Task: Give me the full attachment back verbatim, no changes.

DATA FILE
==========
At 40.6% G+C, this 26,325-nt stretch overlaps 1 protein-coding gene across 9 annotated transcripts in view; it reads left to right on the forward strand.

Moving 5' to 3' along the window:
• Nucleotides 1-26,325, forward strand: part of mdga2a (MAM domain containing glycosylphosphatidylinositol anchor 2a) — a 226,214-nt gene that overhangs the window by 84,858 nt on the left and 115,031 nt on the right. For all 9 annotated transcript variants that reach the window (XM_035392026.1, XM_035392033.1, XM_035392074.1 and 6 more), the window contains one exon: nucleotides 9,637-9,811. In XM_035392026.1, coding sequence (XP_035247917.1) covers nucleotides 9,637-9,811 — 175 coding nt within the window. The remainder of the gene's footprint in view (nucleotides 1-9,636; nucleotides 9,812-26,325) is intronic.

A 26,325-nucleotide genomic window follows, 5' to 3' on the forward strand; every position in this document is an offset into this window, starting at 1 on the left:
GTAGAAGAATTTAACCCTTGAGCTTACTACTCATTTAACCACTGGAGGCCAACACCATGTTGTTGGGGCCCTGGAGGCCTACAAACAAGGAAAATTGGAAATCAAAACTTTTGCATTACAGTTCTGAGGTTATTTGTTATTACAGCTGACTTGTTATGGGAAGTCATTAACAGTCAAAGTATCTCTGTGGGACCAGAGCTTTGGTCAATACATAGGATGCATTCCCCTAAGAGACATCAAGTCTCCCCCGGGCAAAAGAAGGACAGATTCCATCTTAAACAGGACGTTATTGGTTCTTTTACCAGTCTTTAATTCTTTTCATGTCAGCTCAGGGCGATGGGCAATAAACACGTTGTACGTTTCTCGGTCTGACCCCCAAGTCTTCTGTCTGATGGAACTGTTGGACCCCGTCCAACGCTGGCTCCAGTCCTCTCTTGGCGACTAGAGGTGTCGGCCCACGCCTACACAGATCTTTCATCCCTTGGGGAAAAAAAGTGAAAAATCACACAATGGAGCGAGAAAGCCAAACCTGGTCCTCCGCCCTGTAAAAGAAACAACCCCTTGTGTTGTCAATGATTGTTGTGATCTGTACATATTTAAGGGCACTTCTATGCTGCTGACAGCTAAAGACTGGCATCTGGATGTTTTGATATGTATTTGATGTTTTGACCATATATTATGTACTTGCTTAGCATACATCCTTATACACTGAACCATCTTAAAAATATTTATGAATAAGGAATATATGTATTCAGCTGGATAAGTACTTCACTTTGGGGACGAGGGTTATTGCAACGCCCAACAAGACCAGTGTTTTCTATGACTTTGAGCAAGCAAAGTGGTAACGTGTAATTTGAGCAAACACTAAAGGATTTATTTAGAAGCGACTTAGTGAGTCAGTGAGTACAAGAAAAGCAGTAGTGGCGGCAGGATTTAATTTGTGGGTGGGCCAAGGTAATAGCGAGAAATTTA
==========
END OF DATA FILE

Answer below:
At 40.6% G+C, this 26,325-nt stretch overlaps 1 protein-coding gene across 9 annotated transcripts in view; it reads left to right on the forward strand.

Moving 5' to 3' along the window:
• Nucleotides 1-26,325, forward strand: part of mdga2a (MAM domain containing glycosylphosphatidylinositol anchor 2a) — a 226,214-nt gene that overhangs the window by 84,858 nt on the left and 115,031 nt on the right. For all 9 annotated transcript variants that reach the window (XM_035392026.1, XM_035392033.1, XM_035392074.1 and 6 more), the window contains one exon: nucleotides 9,637-9,811. In XM_035392026.1, coding sequence (XP_035247917.1) covers nucleotides 9,637-9,811 — 175 coding nt within the window. The remainder of the gene's footprint in view (nucleotides 1-9,636; nucleotides 9,812-26,325) is intronic.

A 26,325-nucleotide genomic window follows, 5' to 3' on the forward strand; every position in this document is an offset into this window, starting at 1 on the left:
GTAGAAGAATTTAACCCTTGAGCTTACTACTCATTTAACCACTGGAGGCCAACACCATGTTGTTGGGGCCCTGGAGGCCTACAAACAAGGAAAATTGGAAATCAAAACTTTTGCATTACAGTTCTGAGGTTATTTGTTATTACAGCTGACTTGTTATGGGAAGTCATTAACAGTCAAAGTATCTCTGTGGGACCAGAGCTTTGGTCAATACATAGGATGCATTCCCCTAAGAGACATCAAGTCTCCCCCGGGCAAAAGAAGGACAGATTCCATCTTAAACAGGACGTTATTGGTTCTTTTACCAGTCTTTAATTCTTTTCATGTCAGCTCAGGGCGATGGGCAATAAACACGTTGTACGTTTCTCGGTCTGACCCCCAAGTCTTCTGTCTGATGGAACTGTTGGACCCCGTCCAACGCTGGCTCCAGTCCTCTCTTGGCGACTAGAGGTGTCGGCCCACGCCTACACAGATCTTTCATCCCTTGGGGAAAAAAAGTGAAAAATCACACAATGGAGCGAGAAAGCCAAACCTGGTCCTCCGCCCTGTAAAAGAAACAACCCCTTGTGTTGTCAATGATTGTTGTGATCTGTACATATTTAAGGGCACTTCTATGCTGCTGACAGCTAAAGACTGGCATCTGGATGTTTTGATATGTATTTGATGTTTTGACCATATATTATGTACTTGCTTAGCATACATCCTTATACACTGAACCATCTTAAAAATATTTATGAATAAGGAATATATGTATTCAGCTGGATAAGTACTTCACTTTGGGGACGAGGGTTATTGCAACGCCCAACAAGACCAGTGTTTTCTATGACTTTGAGCAAGCAAAGTGGTAACGTGTAATTTGAGCAAACACTAAAGGATTTATTTAGAAGCGACTTAGTGAGTCAGTGAGTACAAGAAAAGCAGTAGTGGCGGCAGGATTTAATTTGTGGGTGGGCCAAGGTAATAGCGAGAAATTTA